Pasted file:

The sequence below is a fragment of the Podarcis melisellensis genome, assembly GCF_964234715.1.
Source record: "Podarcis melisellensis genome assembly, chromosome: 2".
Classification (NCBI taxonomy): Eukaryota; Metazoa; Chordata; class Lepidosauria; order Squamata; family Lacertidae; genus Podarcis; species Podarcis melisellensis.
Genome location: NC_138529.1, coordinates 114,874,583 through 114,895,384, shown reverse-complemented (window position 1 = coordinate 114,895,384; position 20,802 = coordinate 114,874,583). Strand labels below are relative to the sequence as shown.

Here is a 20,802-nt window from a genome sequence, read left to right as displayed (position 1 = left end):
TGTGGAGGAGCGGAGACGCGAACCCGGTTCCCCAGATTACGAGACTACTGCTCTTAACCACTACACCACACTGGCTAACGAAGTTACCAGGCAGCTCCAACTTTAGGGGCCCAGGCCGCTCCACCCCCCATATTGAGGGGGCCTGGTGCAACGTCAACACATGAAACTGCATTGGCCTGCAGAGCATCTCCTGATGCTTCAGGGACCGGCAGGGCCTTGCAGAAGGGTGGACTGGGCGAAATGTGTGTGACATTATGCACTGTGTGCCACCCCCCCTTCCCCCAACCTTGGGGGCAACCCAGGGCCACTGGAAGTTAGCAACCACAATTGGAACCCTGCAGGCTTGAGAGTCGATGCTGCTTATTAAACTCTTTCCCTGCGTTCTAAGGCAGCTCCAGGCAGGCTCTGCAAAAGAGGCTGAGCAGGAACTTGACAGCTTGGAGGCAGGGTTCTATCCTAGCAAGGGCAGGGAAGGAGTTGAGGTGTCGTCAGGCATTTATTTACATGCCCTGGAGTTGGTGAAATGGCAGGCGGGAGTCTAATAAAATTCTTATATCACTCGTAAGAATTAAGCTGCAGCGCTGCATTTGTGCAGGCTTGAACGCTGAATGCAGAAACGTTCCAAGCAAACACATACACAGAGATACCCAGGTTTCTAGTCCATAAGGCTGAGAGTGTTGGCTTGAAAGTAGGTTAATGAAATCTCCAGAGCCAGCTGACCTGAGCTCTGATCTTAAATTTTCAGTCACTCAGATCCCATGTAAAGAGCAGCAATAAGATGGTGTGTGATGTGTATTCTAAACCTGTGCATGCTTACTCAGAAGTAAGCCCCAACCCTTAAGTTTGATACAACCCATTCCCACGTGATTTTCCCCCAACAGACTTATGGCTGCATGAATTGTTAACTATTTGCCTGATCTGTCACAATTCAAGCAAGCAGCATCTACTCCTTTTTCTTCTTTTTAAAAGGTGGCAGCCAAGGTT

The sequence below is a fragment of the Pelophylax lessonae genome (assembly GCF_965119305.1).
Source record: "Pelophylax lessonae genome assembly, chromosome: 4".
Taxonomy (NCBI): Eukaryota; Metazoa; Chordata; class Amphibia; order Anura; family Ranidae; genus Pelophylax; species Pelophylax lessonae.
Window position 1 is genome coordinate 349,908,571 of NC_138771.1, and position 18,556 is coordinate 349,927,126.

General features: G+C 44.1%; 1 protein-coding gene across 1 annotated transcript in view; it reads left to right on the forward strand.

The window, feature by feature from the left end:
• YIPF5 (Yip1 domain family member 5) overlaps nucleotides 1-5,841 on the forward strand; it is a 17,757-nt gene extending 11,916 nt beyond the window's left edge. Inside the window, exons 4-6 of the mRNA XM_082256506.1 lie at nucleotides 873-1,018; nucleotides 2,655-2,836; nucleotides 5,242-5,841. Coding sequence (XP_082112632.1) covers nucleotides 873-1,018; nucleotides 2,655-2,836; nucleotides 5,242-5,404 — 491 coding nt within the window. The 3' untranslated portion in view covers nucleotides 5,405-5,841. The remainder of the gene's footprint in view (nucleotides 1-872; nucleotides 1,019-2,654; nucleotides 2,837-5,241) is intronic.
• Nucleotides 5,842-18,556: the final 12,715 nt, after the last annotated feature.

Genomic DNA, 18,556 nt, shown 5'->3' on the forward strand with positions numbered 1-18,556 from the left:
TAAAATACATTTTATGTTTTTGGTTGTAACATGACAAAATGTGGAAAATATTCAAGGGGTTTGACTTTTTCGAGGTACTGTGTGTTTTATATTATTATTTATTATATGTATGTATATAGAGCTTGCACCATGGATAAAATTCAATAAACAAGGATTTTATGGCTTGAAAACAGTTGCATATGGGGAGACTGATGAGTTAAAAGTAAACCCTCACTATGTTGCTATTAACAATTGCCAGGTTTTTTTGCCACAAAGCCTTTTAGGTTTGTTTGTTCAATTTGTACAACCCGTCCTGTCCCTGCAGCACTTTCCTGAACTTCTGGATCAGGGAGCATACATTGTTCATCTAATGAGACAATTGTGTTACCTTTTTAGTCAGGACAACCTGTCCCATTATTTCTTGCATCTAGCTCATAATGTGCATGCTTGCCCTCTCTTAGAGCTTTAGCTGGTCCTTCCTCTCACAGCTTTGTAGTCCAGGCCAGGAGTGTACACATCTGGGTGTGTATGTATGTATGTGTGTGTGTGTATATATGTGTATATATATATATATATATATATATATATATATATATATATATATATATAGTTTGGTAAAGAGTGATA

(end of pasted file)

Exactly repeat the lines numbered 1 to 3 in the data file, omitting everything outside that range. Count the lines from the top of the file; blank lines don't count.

The sequence below is a fragment of the Podarcis melisellensis genome, assembly GCF_964234715.1.
Source record: "Podarcis melisellensis genome assembly, chromosome: 2".
Classification (NCBI taxonomy): Eukaryota; Metazoa; Chordata; class Lepidosauria; order Squamata; family Lacertidae; genus Podarcis; species Podarcis melisellensis.